Dear Abiding Savior Faith Family,
1 Thessalonians 4:13-14 But we do not want you to be uninformed, brothers, about those who are asleep, that you may not grieve as others do who have no hope. 14 For since we believe that Jesus died and rose again, even so, through Jesus, God will bring with him those who have fallen asleep.
Greetings to you in the name of our risen savior, Jesus Christ!
I wanted to update on a few items regarding the death of John Jones, who served as our Sexton for 15 years and impacted our Abiding Savior community in many ways.
John’s visitation will be Tuesday, October 2, from 4-7 at Reliable Funeral Home. The address is 3958 Washington Blvd | St. Louis, MO 63108.
A Christian celebration of John’s life will be Wednesday, October 3 at 11 a.m. at Abiding Savior, with a visitation from 10-10:50. Interment will be at Calvary Cemetery.
JOHN M. JONES MEMORIAL FUND:
A memorial fund has been setup with the purpose of helping John's daughter, Tonya, with the cost of the funeral and other expenses as she and her daughter, Peyton, settle into a new normal. Checks should be made payable and sent to Abiding Savior Lutheran Church, 4355 Butler Hill Road, St. Louis, MO 63128. Please mark "John Jones" in the memo section. Aimee Kieffer, business manager, will ensure all monies are paid directly to Tonya and a list of donors is provided to her. Your donation will be tax deductible, our tax ID is 43-1354067. Your support is much appreciated.
If you or your child have a memory of John, I invite you to share it with me by e-mailing me at email@example.com. Not only will it help me as I prepare for John’s funeral, but those memories will be compiled into a book to give to Tonya and Peyton. If you want to share a memory of John, please do so by 4 p.m. on Monday, October 1.
The above passage from 1 Thessalonians is one of my favorite passages. It’s a reminder that not only do we have hope for eternal life through faith in Jesus Christ, but we still mourn those we love when they die. As our faith family mourn John’s death, we do so in hope and praise God for John’s faith in Jesus. Thank you for keeping the Jones family and all who mourn John's death in your prayers.
The past three days have been very difficult for our faith family. Many of you have shared that “John was family,” which is a perfect way to describe him. He wasn’t just our custodian, or a coach, or a friend. He was an important part of our faith family.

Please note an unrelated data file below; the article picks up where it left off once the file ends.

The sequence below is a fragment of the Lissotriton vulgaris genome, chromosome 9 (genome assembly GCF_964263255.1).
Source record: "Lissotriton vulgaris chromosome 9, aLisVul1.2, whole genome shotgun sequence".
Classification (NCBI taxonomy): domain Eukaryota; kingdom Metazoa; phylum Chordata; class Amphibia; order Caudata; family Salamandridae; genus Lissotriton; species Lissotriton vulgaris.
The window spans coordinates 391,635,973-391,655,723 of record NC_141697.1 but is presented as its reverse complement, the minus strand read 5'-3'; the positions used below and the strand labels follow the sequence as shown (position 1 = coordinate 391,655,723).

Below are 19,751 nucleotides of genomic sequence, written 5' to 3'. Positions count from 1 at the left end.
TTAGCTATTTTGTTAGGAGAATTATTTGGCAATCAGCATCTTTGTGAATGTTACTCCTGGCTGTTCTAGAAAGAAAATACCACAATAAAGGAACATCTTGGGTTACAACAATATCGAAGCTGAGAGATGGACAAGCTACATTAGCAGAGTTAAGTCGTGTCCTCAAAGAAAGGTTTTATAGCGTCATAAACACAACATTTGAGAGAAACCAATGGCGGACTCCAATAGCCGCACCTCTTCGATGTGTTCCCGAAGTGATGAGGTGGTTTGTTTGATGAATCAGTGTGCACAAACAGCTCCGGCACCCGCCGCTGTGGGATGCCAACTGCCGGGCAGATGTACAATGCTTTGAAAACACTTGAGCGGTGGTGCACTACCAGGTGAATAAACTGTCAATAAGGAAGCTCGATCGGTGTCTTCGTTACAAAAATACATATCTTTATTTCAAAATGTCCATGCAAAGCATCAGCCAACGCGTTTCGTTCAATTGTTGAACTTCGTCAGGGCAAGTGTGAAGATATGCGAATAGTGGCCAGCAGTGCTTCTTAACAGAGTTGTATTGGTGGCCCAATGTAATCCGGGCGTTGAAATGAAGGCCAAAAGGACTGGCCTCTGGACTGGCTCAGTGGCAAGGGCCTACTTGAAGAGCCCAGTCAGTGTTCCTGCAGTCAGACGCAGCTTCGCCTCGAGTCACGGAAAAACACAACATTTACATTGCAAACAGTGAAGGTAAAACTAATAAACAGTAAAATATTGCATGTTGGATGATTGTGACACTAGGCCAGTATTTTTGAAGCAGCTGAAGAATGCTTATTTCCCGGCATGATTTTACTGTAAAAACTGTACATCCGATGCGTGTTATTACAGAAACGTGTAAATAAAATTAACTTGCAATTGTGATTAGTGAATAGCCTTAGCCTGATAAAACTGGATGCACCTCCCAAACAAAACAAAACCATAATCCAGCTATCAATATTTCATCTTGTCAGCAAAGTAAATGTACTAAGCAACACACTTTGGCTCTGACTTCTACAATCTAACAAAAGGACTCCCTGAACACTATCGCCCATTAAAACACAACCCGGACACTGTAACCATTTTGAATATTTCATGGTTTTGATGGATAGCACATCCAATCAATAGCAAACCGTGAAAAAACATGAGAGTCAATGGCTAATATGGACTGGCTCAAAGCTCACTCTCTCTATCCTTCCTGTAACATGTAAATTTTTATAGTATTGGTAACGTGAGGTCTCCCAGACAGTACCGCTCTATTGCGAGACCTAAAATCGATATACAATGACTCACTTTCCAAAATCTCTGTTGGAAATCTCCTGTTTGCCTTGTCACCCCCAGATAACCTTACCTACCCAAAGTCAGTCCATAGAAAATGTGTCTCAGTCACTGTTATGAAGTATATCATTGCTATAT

In addition to many adults processing our grief, we are also trying to help our children as they mourn. I want to share a few things that I’ve learned over the years as a pastor, parent and child of God.
AS YOU GRIEVE:
· Pray. Share your feelings and thoughts with God.
· You may have heard of the various stages of grief (denial, anger, bargaining, depression and acceptance.) It’s important to remember that the length of time we spend in each stage varies per person. In addition, it’s normal to return to a stage days or weeks later.
· Everyone grieves differently. Thus, don’t compare yourself to others or even to how you handled a previous death.
· Sharing stories with others who knew that person, as well as with close friends, can be very helpful.
· Sometimes a death can bring up memories of another death.
· Taking care of yourself is very important, so remember to eat well, get rest and exercise.
AS YOU HELP YOUR CHILD GRIEVE:
· First, you know your child better than anyone. God will give you the proper words.
· Let them guide you. They’ll ask questions when they’re ready.
· Answer their questions in an age appropriate fashion. Usually, shorter answers are better.
· Encourage them to share stories about John if they knew him.
· For some children, it will take time to realize the deceased is not coming back. My Dad died when my oldest son, Keenan, was almost 4. He started behaving in ways that were unusual for him almost a year after “Pa’s” death. We eventual figured out that it took him that long to realize Pa wasn’t coming back.
· One way you can help your child grieve is to be honest about your grief. If you’re sad, tell them. Share what’s helped you in the past when you grieve.
· John’s granddaughter, Peyton, is a first-grader at Abiding Savior. Many times children don’t know what to say to loved ones after a death (Adults struggle with this too!). Encourage your child to be Peyton’s friend. Writing her a note or drawing her a picture would be a great way to support her.
· Encourage your child to pray. If you don’t often pray with your child, this is a great opportunity. Don’t worry about your words. You will be teaching your child the importance of turning to God during difficult times.
Here’s a link to helping your child as they mourn:
In addition, I have two books that helped us when my Dad died: “Someone I Love Died” by Christine Harder Tanguald and “What Happens When We Die” by Carolyn Nystrom. I have copies of these books that I will place in my mailbox outside my office.
Finally, if I can be of help to you or your child, I am more than willing to pray with you.
In Christ’s hope,